Organic Viticulture and Tradition in Cote-Rotie: Domaine Clusel-Roch

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As far as small estates go, Clusel-Roch has managed to obtain a fair degree of recognition in North America. Much of that is due to the ever-increasing trend towards ‘natural’ wines and organic or biodynamic viticulture. Yet, they still seem to go unrecognized and undiscussed by many wine lovers. Such oversight has left these wine lovers sadly unaware of one of the most subtle traditionalist estates in Cote-Rotie.

Of Personality and The Grape

Visiting with Brigitte Roch, the reserved and somewhat stern matriach of the family, reinforced the metaphor that a wine reflects the personality of its maker. With so much focus on terroir as site, soil and aspect, writers often miss the important but uncanny truth that a great wine’s terroir is born also of the choices of the farmer and vinifier. These choices emerge from a personality and its encounter with the vines. This genesis of a wine cannot be decoupled.

The wines of Clusel-Roch are upon first taste austere and stern, reflecting the use of manual plowing, a complete lack of chemical spraying, and the unique schist soils that prompt significant tannin structure. Brigitte told me that the roots dug significantly deeper since the vineyards were converted to Organic beginning in 1993 (full certification was in 2002). Organic farming became necessary when the family noticed that the soils were growing less healthy and starting to erode. It turns out that chemical fertilizers were preventing the organic weed materials from dissolving into the mica-schist soils, which were already naturally extremely poor in nutrients. After the move to organics, both the soils and vines grew far healthier. The wines also gained considerable minerality after the conversion.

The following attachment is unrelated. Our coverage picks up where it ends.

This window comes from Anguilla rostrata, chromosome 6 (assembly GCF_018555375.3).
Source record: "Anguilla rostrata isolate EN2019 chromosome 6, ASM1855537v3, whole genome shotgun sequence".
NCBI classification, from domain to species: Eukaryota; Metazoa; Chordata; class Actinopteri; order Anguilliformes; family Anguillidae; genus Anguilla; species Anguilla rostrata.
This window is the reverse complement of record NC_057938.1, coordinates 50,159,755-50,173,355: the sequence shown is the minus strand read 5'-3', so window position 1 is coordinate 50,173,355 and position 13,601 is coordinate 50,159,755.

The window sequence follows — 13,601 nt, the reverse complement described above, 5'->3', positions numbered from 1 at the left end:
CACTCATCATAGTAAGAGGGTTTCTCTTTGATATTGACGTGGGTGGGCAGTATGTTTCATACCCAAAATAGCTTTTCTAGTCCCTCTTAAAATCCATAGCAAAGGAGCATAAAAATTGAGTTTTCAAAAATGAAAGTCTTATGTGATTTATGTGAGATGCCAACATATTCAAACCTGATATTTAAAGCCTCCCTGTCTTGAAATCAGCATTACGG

From Veggies to Wine

As was the trend in the northern Rhone, Cote-Rotie was a land of vegetables more than vines in the 1960’s. What wine did exist was mostly sold in bulk. It was not until the efforts of E. Guigal successfully launched the elegant, feminine Syrah of Cote-Rotie onto the international scene in the 1980’s did other farmers begin converting from vegetable cultivation to vine growing.

Clusel-Roch started making wine in the 1950’s, but it wasn’t until the 1990’s that wine-production took prime focus and that modern wine making methods became the norm along with the change to organic growing. Located in the northern part of Cote-Rotie and with a small holding in Condrieu, this family operation has long flown under the radar of the top critics and wine collectors. Perhaps it is the initial austerity of these wines that puts tasters off. They can appear angular and iron-wrought initially. Much like Brigitte, who began opening up over the course of my visit, it is only with patience that these wines begin to reveal themselves.